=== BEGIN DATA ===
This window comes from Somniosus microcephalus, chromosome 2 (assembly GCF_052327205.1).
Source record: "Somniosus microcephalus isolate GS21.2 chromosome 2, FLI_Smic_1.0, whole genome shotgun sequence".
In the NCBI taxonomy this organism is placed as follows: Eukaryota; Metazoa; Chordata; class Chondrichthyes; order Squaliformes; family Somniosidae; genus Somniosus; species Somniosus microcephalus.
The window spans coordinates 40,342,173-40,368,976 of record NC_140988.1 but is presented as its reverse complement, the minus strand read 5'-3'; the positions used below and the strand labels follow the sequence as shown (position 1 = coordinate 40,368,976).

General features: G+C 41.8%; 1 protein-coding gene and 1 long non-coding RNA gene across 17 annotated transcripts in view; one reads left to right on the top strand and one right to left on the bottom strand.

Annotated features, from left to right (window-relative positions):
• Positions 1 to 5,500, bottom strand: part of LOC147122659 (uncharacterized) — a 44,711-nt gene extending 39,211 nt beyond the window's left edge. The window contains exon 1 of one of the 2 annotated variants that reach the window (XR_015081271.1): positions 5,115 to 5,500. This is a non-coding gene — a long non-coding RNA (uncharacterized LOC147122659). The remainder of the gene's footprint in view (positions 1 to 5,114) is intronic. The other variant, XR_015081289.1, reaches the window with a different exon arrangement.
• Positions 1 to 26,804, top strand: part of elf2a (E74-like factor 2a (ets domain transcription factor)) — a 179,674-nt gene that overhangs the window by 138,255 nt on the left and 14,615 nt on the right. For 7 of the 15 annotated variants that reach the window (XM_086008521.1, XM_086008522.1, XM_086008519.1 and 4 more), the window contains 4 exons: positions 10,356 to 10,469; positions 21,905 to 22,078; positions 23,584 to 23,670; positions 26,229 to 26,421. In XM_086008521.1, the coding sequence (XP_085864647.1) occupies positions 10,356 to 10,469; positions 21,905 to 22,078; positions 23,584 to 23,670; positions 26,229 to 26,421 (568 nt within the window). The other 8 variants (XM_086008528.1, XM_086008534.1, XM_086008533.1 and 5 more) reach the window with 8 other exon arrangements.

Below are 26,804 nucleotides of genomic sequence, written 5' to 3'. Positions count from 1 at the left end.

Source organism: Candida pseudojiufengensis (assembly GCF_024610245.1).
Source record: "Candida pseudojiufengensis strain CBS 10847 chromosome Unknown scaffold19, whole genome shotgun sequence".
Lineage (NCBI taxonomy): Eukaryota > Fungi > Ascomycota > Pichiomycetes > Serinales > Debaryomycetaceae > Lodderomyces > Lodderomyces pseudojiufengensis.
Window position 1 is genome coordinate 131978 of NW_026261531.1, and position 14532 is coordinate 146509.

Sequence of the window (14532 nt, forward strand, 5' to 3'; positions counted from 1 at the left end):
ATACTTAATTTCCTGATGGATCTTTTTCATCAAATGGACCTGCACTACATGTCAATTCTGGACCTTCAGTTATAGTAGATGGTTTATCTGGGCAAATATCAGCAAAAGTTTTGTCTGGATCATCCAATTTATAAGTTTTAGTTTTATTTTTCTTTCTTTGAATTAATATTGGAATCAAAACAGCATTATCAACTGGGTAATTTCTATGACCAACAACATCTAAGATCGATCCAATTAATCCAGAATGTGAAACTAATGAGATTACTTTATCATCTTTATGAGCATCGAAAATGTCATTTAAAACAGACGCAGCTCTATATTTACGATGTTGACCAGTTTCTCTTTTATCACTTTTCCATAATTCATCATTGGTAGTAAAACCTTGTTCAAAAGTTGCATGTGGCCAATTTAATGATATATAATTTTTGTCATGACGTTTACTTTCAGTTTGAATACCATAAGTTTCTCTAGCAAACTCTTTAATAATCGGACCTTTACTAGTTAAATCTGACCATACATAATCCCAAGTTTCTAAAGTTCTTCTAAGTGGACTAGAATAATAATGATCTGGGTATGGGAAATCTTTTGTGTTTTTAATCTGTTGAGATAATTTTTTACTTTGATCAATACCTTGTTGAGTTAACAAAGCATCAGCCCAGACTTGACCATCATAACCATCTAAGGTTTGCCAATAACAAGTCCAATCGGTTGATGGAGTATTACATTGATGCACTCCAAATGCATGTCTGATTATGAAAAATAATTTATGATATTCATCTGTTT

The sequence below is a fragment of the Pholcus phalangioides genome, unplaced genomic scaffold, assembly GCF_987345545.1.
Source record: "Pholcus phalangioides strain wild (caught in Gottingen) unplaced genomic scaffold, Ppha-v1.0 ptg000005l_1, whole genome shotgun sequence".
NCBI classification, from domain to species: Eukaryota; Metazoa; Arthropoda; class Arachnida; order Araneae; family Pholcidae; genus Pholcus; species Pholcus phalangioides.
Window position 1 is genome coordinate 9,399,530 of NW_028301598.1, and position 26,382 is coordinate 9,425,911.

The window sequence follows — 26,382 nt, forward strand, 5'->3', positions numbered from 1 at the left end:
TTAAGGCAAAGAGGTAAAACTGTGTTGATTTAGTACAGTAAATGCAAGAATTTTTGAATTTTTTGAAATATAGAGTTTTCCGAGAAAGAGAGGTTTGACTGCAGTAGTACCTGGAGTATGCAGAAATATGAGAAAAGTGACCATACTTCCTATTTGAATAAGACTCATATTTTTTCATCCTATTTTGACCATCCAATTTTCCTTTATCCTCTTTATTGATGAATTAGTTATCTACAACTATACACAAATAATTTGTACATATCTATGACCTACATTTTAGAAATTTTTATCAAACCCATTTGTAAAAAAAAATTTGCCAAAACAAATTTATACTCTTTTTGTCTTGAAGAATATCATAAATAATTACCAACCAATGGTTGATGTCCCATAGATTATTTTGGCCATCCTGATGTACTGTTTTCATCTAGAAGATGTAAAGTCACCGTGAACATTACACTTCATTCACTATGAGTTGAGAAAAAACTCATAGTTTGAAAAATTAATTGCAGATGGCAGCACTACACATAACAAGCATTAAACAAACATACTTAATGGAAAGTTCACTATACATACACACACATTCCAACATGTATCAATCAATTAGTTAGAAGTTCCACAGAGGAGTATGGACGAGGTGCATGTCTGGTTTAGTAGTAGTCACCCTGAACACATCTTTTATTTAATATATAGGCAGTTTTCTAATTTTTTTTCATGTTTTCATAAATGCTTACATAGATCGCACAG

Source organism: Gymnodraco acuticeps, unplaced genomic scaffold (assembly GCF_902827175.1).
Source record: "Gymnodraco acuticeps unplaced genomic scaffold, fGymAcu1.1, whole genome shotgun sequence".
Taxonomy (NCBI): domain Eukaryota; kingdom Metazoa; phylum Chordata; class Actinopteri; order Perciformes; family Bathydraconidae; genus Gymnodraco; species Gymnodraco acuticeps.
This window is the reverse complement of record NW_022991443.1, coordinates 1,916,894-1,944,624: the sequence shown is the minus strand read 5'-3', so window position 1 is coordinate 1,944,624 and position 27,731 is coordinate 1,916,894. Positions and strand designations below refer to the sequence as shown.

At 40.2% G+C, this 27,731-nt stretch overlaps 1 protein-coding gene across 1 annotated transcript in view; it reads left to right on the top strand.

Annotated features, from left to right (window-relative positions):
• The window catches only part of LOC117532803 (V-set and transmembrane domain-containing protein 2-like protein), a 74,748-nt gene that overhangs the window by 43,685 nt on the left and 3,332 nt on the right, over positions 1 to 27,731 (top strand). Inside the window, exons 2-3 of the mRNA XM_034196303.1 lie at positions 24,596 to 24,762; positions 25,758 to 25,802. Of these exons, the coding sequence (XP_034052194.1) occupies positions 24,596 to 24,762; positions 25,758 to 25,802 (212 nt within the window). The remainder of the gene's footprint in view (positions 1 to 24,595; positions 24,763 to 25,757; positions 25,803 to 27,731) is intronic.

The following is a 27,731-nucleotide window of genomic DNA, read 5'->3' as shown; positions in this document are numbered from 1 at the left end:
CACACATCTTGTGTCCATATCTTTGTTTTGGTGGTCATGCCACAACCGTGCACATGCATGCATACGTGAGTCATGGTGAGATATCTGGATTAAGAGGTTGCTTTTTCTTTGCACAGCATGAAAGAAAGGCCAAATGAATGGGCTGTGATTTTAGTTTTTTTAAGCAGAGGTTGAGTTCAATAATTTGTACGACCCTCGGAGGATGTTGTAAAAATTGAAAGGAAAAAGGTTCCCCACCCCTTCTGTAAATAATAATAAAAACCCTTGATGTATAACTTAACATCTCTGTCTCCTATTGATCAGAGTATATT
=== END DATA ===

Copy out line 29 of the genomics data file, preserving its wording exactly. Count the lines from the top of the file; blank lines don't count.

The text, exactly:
The following is a 27,731-nucleotide window of genomic DNA, read 5'->3' as shown; positions in this document are numbered from 1 at the left end: